Members of the Rapid Action Battalion (RAB) present Mohammed Sohel Rana to the media after his arrest in Jessore, in Dhaka, in this file picture taken April 28, 2013.
DHAKA, Bangladesh — The wife of garment worker killed when a building in Bangladesh collapsed last month filed a murder complaint against the owner of the building Sunday as the death toll from the enormous industrial disaster climbed above 600.
Murder complaints were also filed against the owner of one of the garment factories inside the building and a municipal engineer in the suburb of the capital, Dhaka, where the factory was located.
The owner of the Rana Plaza building, Mohammed Sohel Rana, was arrested after a four-day manhunt as he appeared to be trying to flee across the border to India. He is one of nine people being held in connection with the April 24 building collapse, which has now claimed 622 lives.
Rana and the others in police custody could face the death penalty if they are found guilty of murder or mass manslaughter.
Hundreds of relatives gathered at the site of the disaster on Sunday, some holding up photographs of family members. A teenage girl broke down in tears when she recognized the body of her mother by her dress, after she was brought from the ruins.
In all, 53 bodies were recovered Sunday and rescue workers said they could see more trapped in the rubble. The smell of decomposing bodies hung in the air.
Authorities have found it increasingly difficult to identify bodies and are using ID cards found on them or even their mobile phones to help in the process.
Rana appeared in court last week dressed in a helmet and bullet-proof jacket, in front of a crowd of protesters demanding he be hanged. He is a local leader of the ruling Awami League's youth front.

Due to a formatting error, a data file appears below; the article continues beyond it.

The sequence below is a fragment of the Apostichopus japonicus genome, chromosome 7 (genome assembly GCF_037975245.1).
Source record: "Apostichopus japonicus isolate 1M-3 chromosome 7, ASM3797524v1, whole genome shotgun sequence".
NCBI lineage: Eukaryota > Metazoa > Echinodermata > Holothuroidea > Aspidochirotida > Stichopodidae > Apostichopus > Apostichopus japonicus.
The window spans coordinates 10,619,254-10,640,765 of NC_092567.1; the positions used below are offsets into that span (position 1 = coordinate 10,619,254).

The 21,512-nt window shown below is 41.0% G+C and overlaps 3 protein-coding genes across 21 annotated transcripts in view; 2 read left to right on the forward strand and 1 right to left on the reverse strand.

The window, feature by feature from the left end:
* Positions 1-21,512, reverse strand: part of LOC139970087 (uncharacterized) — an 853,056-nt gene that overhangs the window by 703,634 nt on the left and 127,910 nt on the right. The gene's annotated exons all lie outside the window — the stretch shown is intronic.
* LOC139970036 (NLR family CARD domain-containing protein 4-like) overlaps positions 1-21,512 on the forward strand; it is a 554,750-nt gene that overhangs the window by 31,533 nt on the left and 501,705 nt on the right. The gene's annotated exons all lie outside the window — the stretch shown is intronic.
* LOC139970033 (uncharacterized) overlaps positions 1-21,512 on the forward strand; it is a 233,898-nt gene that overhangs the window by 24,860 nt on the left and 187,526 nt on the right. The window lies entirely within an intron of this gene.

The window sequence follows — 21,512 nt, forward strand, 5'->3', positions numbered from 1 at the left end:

The woman who lodged the murder case against Rana said her husband had been forced to go to work in his factory in the building despite huge cracks appearing in the walls a day before it collapsed, a lawyer said.
"If they are found guilty of these killings they will get the highest punishment - capital punishment," said Abdul Huq, a lawyer working at the court where the cases were lodged.
The government has blamed the owners and builders of the eight-story complex for using shoddy building materials, including substandard rods, bricks and cement, and not obtaining the necessary clearances.
The poor construction meant the building was unable to support the generators running inside, the Export Promotion Bureau, a wing of the Commerce Ministry, said in a report.
The bureau has recommended paying compensation to the victims' families and inspecting the safety of other factories, a senior official with knowledge of the report told Reuters on condition of anonymity.
The disaster, believed to have been triggered when the generators were started up during a blackout, put the spotlight on Western retailers who use the impoverished South Asian nation as a source of cheap goods.
About 4 million people work in Bangladesh's garment industry, making it the world's second-largest apparel exporter after China. Some earn as little as $38 a month, conditions Pope Francis has compared to "slave labor."
Mohammad Atiqul Islam, president of the Bangladesh Garment Manufacturers and Exporters Association, told Reuters the Pope did not know the full picture and his group would send a letter to the Vatican describing conditions in Bangladeshi factories.